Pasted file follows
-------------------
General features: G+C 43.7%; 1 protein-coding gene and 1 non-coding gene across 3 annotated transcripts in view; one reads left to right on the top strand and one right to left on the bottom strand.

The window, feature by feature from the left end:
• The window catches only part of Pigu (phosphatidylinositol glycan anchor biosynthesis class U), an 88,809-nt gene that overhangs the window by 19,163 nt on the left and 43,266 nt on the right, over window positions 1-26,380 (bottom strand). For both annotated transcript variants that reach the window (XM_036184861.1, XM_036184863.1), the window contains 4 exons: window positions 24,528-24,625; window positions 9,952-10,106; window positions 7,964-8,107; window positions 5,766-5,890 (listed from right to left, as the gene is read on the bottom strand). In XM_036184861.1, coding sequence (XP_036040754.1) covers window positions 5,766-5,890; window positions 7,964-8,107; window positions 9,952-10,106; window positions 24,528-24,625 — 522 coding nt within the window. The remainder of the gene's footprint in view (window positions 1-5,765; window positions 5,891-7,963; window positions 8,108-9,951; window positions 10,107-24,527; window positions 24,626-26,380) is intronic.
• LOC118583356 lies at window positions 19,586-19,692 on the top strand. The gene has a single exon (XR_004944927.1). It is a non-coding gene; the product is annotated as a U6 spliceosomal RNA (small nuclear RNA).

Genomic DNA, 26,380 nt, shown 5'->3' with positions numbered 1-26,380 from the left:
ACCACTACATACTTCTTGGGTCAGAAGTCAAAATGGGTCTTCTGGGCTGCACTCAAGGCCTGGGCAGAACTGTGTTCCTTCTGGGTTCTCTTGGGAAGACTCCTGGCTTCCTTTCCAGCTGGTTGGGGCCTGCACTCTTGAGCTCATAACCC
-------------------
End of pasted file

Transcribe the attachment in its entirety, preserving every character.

General features: G+C 43.7%; 1 protein-coding gene and 1 non-coding gene across 3 annotated transcripts in view; one reads left to right on the top strand and one right to left on the bottom strand.

The window, feature by feature from the left end:
• The window catches only part of Pigu (phosphatidylinositol glycan anchor biosynthesis class U), an 88,809-nt gene that overhangs the window by 19,163 nt on the left and 43,266 nt on the right, over window positions 1-26,380 (bottom strand). For both annotated transcript variants that reach the window (XM_036184861.1, XM_036184863.1), the window contains 4 exons: window positions 24,528-24,625; window positions 9,952-10,106; window positions 7,964-8,107; window positions 5,766-5,890 (listed from right to left, as the gene is read on the bottom strand). In XM_036184861.1, coding sequence (XP_036040754.1) covers window positions 5,766-5,890; window positions 7,964-8,107; window positions 9,952-10,106; window positions 24,528-24,625 — 522 coding nt within the window. The remainder of the gene's footprint in view (window positions 1-5,765; window positions 5,891-7,963; window positions 8,108-9,951; window positions 10,107-24,527; window positions 24,626-26,380) is intronic.
• LOC118583356 lies at window positions 19,586-19,692 on the top strand. The gene has a single exon (XR_004944927.1). It is a non-coding gene; the product is annotated as a U6 spliceosomal RNA (small nuclear RNA).

Genomic DNA, 26,380 nt, shown 5'->3' with positions numbered 1-26,380 from the left:
ACCACTACATACTTCTTGGGTCAGAAGTCAAAATGGGTCTTCTGGGCTGCACTCAAGGCCTGGGCAGAACTGTGTTCCTTCTGGGTTCTCTTGGGAAGACTCCTGGCTTCCTTTCCAGCTGGTTGGGGCCTGCACTCTTGAGCTCATAACCC